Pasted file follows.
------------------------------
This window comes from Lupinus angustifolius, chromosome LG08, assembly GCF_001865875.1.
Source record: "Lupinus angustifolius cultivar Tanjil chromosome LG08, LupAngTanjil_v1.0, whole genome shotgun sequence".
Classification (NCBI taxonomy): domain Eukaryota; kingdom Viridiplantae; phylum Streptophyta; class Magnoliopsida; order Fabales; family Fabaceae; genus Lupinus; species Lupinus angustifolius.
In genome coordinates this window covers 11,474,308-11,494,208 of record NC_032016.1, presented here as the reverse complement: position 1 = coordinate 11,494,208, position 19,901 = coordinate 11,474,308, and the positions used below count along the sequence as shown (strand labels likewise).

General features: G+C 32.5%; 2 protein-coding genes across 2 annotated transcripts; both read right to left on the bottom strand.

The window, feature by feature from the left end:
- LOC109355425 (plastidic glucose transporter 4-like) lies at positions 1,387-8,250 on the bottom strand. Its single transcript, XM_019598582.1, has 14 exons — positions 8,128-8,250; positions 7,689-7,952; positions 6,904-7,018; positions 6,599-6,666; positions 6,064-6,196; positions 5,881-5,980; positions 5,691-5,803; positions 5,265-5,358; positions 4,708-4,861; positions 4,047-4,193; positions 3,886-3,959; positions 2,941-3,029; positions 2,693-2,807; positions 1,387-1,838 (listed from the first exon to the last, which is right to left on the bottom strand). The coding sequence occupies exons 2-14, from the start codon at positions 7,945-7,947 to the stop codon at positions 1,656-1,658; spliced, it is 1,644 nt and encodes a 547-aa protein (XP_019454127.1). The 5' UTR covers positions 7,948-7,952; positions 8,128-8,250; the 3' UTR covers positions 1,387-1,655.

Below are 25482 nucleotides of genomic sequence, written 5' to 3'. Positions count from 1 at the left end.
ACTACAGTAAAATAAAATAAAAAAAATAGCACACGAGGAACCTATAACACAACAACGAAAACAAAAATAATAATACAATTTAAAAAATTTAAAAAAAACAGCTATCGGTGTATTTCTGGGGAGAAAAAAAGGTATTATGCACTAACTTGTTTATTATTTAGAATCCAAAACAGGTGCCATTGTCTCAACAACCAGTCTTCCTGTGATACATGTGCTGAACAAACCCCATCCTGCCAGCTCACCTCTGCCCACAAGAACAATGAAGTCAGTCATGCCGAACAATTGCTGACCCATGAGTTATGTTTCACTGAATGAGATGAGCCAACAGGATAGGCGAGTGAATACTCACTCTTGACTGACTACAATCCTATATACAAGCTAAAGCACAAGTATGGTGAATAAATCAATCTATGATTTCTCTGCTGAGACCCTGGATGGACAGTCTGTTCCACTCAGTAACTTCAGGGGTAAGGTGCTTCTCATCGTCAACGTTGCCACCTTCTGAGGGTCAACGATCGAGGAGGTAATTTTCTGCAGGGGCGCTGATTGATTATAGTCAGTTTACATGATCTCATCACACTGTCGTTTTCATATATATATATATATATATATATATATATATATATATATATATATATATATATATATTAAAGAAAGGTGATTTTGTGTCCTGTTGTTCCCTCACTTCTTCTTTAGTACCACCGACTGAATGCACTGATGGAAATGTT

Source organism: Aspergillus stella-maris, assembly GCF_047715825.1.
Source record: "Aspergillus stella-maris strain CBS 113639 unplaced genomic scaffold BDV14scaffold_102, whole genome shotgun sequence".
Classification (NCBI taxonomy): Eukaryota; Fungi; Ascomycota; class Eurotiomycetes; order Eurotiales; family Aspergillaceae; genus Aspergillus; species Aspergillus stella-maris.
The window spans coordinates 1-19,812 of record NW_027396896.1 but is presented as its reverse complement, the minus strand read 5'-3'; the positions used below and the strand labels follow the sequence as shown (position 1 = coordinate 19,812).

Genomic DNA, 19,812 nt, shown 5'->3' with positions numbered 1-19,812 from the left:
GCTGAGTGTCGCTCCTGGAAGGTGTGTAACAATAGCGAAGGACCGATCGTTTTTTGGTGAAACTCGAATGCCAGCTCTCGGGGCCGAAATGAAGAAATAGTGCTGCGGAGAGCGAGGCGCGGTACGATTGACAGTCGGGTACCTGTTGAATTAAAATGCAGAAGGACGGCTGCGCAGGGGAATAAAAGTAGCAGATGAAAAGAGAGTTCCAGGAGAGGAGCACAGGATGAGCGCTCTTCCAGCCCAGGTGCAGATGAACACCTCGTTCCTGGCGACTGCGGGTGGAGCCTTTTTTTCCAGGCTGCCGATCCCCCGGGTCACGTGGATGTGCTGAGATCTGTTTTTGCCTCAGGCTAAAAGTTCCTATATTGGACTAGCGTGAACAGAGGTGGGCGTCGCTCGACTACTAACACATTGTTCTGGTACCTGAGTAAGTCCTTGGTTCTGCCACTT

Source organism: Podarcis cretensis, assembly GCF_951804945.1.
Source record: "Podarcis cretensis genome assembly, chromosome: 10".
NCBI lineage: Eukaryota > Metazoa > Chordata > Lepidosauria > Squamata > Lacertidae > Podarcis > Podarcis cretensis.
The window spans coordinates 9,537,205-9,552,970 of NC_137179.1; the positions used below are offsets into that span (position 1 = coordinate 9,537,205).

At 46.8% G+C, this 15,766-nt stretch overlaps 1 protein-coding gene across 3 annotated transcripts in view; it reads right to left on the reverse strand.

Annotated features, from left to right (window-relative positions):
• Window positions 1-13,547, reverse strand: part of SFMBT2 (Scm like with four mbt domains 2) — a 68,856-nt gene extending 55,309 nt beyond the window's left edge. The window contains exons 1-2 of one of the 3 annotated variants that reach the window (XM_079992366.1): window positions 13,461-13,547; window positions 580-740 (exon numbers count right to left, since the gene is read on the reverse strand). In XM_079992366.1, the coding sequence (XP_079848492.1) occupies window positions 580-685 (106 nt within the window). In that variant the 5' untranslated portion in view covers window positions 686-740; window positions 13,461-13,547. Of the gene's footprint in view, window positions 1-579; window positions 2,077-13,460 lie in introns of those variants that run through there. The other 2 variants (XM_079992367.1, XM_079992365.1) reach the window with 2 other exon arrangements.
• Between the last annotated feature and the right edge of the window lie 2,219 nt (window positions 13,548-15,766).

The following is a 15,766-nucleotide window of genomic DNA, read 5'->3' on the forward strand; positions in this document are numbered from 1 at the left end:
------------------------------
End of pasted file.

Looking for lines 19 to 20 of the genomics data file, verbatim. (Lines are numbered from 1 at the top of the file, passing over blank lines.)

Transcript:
The window spans coordinates 9,537,205-9,552,970 of NC_137179.1; the positions used below are offsets into that span (position 1 = coordinate 9,537,205).

At 46.8% G+C, this 15,766-nt stretch overlaps 1 protein-coding gene across 3 annotated transcripts in view; it reads right to left on the reverse strand.